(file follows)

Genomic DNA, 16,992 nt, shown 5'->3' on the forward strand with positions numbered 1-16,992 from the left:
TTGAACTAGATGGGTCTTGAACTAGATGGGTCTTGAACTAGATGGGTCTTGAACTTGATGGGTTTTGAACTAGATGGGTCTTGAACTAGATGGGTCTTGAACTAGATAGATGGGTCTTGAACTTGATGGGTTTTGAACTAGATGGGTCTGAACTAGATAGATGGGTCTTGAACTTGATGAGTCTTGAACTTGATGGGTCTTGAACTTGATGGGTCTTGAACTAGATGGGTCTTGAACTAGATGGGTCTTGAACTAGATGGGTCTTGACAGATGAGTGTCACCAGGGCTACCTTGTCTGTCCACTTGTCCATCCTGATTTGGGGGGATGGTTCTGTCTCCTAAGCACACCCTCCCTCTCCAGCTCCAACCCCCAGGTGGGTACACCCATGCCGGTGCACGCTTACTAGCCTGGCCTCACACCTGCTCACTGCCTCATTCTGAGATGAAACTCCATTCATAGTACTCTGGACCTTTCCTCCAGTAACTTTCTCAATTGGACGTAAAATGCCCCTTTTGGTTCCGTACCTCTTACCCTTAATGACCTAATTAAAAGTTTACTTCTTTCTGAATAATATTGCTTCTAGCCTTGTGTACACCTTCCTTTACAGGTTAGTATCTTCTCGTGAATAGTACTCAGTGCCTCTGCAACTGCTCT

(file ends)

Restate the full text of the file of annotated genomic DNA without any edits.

Genomic DNA, 16,992 nt, shown 5'->3' on the forward strand with positions numbered 1-16,992 from the left:
TTGAACTAGATGGGTCTTGAACTAGATGGGTCTTGAACTAGATGGGTCTTGAACTTGATGGGTTTTGAACTAGATGGGTCTTGAACTAGATGGGTCTTGAACTAGATAGATGGGTCTTGAACTTGATGGGTTTTGAACTAGATGGGTCTGAACTAGATAGATGGGTCTTGAACTTGATGAGTCTTGAACTTGATGGGTCTTGAACTTGATGGGTCTTGAACTAGATGGGTCTTGAACTAGATGGGTCTTGAACTAGATGGGTCTTGACAGATGAGTGTCACCAGGGCTACCTTGTCTGTCCACTTGTCCATCCTGATTTGGGGGGATGGTTCTGTCTCCTAAGCACACCCTCCCTCTCCAGCTCCAACCCCCAGGTGGGTACACCCATGCCGGTGCACGCTTACTAGCCTGGCCTCACACCTGCTCACTGCCTCATTCTGAGATGAAACTCCATTCATAGTACTCTGGACCTTTCCTCCAGTAACTTTCTCAATTGGACGTAAAATGCCCCTTTTGGTTCCGTACCTCTTACCCTTAATGACCTAATTAAAAGTTTACTTCTTTCTGAATAATATTGCTTCTAGCCTTGTGTACACCTTCCTTTACAGGTTAGTATCTTCTCGTGAATAGTACTCAGTGCCTCTGCAACTGCTCT